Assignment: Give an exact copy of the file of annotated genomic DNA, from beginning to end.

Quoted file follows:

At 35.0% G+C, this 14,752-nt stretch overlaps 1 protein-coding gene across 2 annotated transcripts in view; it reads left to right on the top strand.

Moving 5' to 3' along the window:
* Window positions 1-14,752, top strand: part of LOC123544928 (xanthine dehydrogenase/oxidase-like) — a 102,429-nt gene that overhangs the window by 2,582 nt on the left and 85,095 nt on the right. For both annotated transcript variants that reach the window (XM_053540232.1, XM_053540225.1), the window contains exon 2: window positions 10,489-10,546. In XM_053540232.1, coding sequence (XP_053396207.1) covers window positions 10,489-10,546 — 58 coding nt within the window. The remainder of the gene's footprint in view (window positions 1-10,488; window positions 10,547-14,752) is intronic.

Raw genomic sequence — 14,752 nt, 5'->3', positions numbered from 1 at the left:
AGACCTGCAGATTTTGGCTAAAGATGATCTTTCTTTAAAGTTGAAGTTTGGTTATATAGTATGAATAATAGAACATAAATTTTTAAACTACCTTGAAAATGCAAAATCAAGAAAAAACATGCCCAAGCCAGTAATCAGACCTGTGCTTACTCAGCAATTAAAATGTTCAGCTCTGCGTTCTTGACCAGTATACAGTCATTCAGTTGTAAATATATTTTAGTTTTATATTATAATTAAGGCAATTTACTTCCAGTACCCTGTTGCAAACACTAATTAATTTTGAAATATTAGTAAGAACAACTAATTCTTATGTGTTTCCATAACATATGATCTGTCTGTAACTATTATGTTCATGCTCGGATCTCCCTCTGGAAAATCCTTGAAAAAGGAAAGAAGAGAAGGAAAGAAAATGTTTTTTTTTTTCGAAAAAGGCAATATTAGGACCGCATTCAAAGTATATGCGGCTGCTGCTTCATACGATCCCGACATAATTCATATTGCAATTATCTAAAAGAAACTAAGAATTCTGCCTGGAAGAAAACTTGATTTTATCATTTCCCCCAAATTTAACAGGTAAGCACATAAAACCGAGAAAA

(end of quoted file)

At 35.0% G+C, this 14,752-nt stretch overlaps 1 protein-coding gene across 2 annotated transcripts in view; it reads left to right on the top strand.

Moving 5' to 3' along the window:
* Window positions 1-14,752, top strand: part of LOC123544928 (xanthine dehydrogenase/oxidase-like) — a 102,429-nt gene that overhangs the window by 2,582 nt on the left and 85,095 nt on the right. For both annotated transcript variants that reach the window (XM_053540232.1, XM_053540225.1), the window contains exon 2: window positions 10,489-10,546. In XM_053540232.1, coding sequence (XP_053396207.1) covers window positions 10,489-10,546 — 58 coding nt within the window. The remainder of the gene's footprint in view (window positions 1-10,488; window positions 10,547-14,752) is intronic.

Raw genomic sequence — 14,752 nt, 5'->3', positions numbered from 1 at the left:
AGACCTGCAGATTTTGGCTAAAGATGATCTTTCTTTAAAGTTGAAGTTTGGTTATATAGTATGAATAATAGAACATAAATTTTTAAACTACCTTGAAAATGCAAAATCAAGAAAAAACATGCCCAAGCCAGTAATCAGACCTGTGCTTACTCAGCAATTAAAATGTTCAGCTCTGCGTTCTTGACCAGTATACAGTCATTCAGTTGTAAATATATTTTAGTTTTATATTATAATTAAGGCAATTTACTTCCAGTACCCTGTTGCAAACACTAATTAATTTTGAAATATTAGTAAGAACAACTAATTCTTATGTGTTTCCATAACATATGATCTGTCTGTAACTATTATGTTCATGCTCGGATCTCCCTCTGGAAAATCCTTGAAAAAGGAAAGAAGAGAAGGAAAGAAAATGTTTTTTTTTTTCGAAAAAGGCAATATTAGGACCGCATTCAAAGTATATGCGGCTGCTGCTTCATACGATCCCGACATAATTCATATTGCAATTATCTAAAAGAAACTAAGAATTCTGCCTGGAAGAAAACTTGATTTTATCATTTCCCCCAAATTTAACAGGTAAGCACATAAAACCGAGAAAA